• VAT – this can range from 20% to 5% to Nil
  • Income tax – this will depend on who owns the property
  • Capital Gains Tax (CGT) – a liability of up to 28% can arise if the property ownership is not planned correctly.
  • Inheritance Tax (IHT) – this can be 40% if the property ownership is not planned correctly.

The type of situation we often see is a family farm owned by a father and farmed in partnership with his son. The farm includes a barn which is going to be converted and occupied by the son. Changing the ownership of the barn to the son before the development could:

  • Reduce the VAT cost from 5% to Nil
  • Reduce any future CGT charge from 28% to Nil
  • Avoid the house forming any part of father’s estate which could reduce the IHT charge from 40% to Nil.

In almost all situations time spent on planning before the development starts will substantially reduce the cost of the development.

Please note: This article is a commentary on general principles and should not be interpreted as advice for your specific situation.


Who Owns The Farm?


Everyone with an ownership interest in your business must understand who actually owns the property. Misunderstandings can lead to expensive litigation especially when the ‘Three Ds’ arise – Death, Development and Dispute. Lack of planning can also result in unexpectedly high tax liabilities.

A simple example would be a farming partnership of father and son. The farm includes some barns which are about to be sold for residential development with a premium value of £500,000. Unfortunately, father dies unexpectedly and so the Inheritance Tax position has to be considered. If the farm is owned by father then it is likely that 50% of the value of the development land will be taxable at up to 40%. This could cost £100,000.

If the farm is owned by the partnership then it is likely that none of the value of the development will be taxable – saving £100,000.

This is clearly a simplified example but it demonstrates the importance of being clear on who owns the property and engaging your accountant and solicitor in the planning process.

Please note: This article is a commentary on general principles and should not be interpreted as advice for your specific situation.

Budget 2014: Important Changes

There are a number of items in the recent Budget that are important for farming businesses and landowners. However, we have identified these 2 points as particularly significant in some cases:

  • There will be an increase in the maximum amount of Annual Investment Allowance to £500,000 from April 2014 to 31 December 2015, after which it will return to £25,000. This means that you will get 100% tax relief on the first £500,000 of expenditure on Plant and Machinery. This could be very significant if you are thinking of building new Silage Clamps or Slurry Store facilities.
  • If your home is owned by a limited company and is worth more than £500,000 there is a risk you may have to pay extra taxes. In many cases this will not apply if you are running a farm business but it is important to check.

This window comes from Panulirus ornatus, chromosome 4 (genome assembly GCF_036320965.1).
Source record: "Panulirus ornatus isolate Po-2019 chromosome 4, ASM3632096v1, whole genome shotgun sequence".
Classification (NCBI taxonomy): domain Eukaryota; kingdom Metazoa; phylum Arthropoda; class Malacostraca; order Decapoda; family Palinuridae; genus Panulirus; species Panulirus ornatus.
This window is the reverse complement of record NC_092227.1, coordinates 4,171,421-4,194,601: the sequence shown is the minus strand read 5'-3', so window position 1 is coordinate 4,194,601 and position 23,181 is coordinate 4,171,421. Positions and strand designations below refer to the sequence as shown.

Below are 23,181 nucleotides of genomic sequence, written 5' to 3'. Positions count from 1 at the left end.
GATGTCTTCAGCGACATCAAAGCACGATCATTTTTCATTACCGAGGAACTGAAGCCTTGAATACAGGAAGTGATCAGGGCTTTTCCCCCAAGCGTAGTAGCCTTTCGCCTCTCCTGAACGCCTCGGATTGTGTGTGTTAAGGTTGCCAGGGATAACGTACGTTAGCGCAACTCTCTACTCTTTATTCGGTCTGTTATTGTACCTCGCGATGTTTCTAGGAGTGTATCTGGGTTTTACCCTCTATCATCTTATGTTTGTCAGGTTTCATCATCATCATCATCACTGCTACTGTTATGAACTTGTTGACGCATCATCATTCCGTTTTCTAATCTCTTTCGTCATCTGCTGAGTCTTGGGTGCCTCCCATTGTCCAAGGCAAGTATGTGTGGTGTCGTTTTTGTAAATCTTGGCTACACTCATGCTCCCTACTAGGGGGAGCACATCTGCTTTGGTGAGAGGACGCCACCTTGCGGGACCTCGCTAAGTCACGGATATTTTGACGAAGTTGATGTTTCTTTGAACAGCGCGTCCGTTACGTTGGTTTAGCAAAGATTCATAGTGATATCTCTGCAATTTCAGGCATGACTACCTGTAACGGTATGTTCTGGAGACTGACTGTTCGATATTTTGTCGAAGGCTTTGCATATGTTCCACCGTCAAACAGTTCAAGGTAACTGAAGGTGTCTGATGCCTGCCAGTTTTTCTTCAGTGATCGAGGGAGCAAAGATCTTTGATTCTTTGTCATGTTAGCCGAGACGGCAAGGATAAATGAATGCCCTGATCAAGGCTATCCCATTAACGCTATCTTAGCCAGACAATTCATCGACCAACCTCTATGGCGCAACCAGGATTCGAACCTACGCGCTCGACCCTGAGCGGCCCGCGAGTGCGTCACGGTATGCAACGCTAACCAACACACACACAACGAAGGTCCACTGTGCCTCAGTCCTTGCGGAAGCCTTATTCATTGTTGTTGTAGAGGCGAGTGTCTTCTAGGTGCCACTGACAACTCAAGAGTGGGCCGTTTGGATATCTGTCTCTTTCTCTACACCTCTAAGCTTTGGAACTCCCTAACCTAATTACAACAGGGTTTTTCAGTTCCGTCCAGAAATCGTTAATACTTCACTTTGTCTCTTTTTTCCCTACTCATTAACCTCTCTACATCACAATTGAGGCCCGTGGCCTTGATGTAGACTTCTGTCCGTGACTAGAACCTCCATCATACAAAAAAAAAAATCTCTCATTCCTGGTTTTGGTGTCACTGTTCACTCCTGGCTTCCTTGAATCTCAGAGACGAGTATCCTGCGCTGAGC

For more general information on the Budget please follow this link to our Budget Report: Green & Co Budget Summary 2014

If you are interested in the tax allowances for 2014/15, please refer to our Tax Tables: Green & Co 2014/15 Tax Tables

Please contact us if you need more information on these changes, or any other matter.

Renewable Energy: Beware The IHT Implications!


For landowners looking to secure income through renewable energy development, a key decision is whether to go it alone and install and operate the project themselves, or simply to lease the land to a developer. But the two options have very different tax consequences from the perspective of capital taxes. The major concern for most landowners is inheritance tax.

The two main reliefs are agricultural property relief (APR) and business property relief (BPR) and can be either 50% or 100% relief.

APR only gives relief to the agricultural value of the land and so any value accruing due to the renewable energy project will not qualify.

BPR may be available depending on whether the project is considered by HM Revenue and Customs to be an investment as opposed to a trade. Essentially, an in-hand project is likely to be considered a trade and BPR may well be due once the required minimum two year period has been met.

Let land is, however, in most circumstances regarded as an investment and as such would not automatically qualify for BPR.

Clearly, it is important when deciding to secure an income from renewable energy that the correct structure is put in place in order to obtain either full APR or BPR. Professional advice should be sought before entering into any contract. Green & Co would be happy to help in such circumstances. Contact us on 01633 871122.